Background to the Project
Coronavirus Disease 2019 (COVID-19) is highly contagious, and severe cases can lead to acute failure of the lungs, multiple organs and ultimately death. Chest X-Rays and CT scans provide valuable diagnostic and monitoring information that can complement the laboratory and clinical data. We have formed a Cambridge led collaboration to bring together clinicians, imaging scientists and AI specialists from Cambridge and throughout the world.
The diagnosis of COVID-19 can be confirmed by a laboratory test, however, the test has high false-negative rates which leads to delayed diagnosis and treatment. Fast and accurate diagnosis of patients is incredibly important, as is prognostication of whether a patient is likely to recover, require intensive care unit (ICU) admission or intensive ventilation. These tools will assist clinicians to allow them to make more informed decisions, leading to better patient outcome and efficient resource allocation (important at times of stretched resources).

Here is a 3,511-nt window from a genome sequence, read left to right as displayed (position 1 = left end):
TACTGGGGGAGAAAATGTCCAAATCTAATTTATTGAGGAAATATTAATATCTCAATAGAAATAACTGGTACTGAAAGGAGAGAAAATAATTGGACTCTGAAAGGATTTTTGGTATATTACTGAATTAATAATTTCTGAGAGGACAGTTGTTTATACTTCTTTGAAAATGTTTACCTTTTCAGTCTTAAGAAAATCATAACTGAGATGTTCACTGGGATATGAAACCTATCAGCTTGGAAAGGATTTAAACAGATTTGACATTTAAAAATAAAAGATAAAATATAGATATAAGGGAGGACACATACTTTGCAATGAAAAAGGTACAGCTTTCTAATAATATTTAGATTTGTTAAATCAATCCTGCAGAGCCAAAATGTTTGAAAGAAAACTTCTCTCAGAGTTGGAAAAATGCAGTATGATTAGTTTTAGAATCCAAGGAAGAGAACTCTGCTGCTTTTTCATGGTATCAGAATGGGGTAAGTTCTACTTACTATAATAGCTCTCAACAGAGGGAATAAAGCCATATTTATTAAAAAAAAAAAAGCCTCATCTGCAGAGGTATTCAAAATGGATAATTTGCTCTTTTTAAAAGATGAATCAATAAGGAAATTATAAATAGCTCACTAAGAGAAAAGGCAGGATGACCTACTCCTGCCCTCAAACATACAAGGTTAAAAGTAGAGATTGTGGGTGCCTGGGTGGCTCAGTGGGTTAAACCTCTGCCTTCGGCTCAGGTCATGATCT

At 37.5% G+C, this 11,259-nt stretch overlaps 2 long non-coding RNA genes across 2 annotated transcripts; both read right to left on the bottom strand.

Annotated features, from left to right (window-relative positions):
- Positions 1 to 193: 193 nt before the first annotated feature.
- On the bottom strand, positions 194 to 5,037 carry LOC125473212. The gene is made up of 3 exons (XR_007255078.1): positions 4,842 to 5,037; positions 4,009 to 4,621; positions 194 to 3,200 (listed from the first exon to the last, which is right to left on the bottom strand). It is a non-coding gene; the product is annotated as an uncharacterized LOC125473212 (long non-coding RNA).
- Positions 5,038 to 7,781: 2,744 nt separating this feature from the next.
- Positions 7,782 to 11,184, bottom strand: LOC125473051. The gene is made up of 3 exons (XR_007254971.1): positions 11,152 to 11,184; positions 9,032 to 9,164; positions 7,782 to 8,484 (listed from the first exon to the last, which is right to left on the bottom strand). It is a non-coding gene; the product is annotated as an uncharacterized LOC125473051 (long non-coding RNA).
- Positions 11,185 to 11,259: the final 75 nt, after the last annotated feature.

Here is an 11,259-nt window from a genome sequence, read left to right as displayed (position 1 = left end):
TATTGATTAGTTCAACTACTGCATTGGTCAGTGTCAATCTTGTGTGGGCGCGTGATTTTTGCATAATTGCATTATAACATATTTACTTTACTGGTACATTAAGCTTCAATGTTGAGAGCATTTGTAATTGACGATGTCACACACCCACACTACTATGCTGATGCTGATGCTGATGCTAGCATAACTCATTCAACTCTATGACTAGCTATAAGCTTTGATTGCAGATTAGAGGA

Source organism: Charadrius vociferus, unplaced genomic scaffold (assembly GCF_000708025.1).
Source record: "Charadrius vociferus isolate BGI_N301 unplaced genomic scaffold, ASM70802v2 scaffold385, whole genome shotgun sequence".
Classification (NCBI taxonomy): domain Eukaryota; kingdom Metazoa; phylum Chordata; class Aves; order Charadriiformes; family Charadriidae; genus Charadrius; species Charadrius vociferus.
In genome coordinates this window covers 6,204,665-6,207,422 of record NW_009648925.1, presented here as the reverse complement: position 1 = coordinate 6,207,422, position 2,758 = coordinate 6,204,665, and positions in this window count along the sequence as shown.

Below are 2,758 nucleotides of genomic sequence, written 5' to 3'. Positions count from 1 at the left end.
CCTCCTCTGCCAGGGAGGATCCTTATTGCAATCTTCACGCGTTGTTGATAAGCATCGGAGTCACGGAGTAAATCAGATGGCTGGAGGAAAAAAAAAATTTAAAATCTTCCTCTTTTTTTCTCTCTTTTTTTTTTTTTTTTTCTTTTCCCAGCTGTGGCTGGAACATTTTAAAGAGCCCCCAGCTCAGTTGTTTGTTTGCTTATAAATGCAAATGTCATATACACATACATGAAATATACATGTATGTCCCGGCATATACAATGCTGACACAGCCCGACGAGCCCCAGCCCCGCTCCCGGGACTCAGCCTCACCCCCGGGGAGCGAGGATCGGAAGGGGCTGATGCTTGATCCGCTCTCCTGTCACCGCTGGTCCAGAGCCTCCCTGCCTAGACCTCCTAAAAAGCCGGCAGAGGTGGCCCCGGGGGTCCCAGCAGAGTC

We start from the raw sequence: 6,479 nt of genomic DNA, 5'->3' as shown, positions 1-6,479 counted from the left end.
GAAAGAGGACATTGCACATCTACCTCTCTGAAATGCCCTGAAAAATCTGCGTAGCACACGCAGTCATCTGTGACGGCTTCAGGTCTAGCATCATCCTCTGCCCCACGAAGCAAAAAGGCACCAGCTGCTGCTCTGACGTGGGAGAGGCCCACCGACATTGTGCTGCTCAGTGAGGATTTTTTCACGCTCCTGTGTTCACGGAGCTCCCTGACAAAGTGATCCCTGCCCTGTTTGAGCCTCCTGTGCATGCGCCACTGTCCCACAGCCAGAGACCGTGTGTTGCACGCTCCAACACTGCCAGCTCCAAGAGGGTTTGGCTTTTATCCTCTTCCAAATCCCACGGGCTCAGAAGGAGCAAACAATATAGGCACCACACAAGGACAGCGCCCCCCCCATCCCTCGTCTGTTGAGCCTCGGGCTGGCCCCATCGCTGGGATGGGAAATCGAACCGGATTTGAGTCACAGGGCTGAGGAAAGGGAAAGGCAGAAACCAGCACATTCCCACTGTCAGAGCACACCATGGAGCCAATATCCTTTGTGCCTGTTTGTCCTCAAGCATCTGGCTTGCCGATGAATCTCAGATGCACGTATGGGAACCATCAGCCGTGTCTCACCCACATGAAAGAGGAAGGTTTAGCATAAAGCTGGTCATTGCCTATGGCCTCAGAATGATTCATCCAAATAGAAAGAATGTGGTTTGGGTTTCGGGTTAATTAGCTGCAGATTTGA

Planned Investigative Work
Utilising the routinely acquired X-Ray and CT images of the patient, along with their associated clinical and laboratory data, we are developing an open source AI-based tool that can accurately diagnose a patient with COVID-19 and at the same time prognosticate for their likely clinical outcome. This will deployed in the UK initially, with everything openly shared to our global partners.
Preparedness for Future Pandemics
It is clear that the imaging and machine learning community could have responded better to the pandemic if the data were available rapidly and the appropriate analysis were performed to develop algorithms quicker. We are writing the blueprint for how to respond to the next pandemic, asking the critical questions:
Where are the bottlenecks in the analysis and how can these be mitigated against in a future pandemic?
How can we rapidly develop prognostic and diagnostic algorithms for a brand new disease?
What is the most efficient method for integrating the algorithms into the clinical workflow?
How would we proceed differently to ensure rapid regulation of the algorithms as a medical device?
Machine learning solutions, with the right data and development, can provide diagnostic and prognostic algorithms within weeks. Next time around we must be better placed to harness this promise.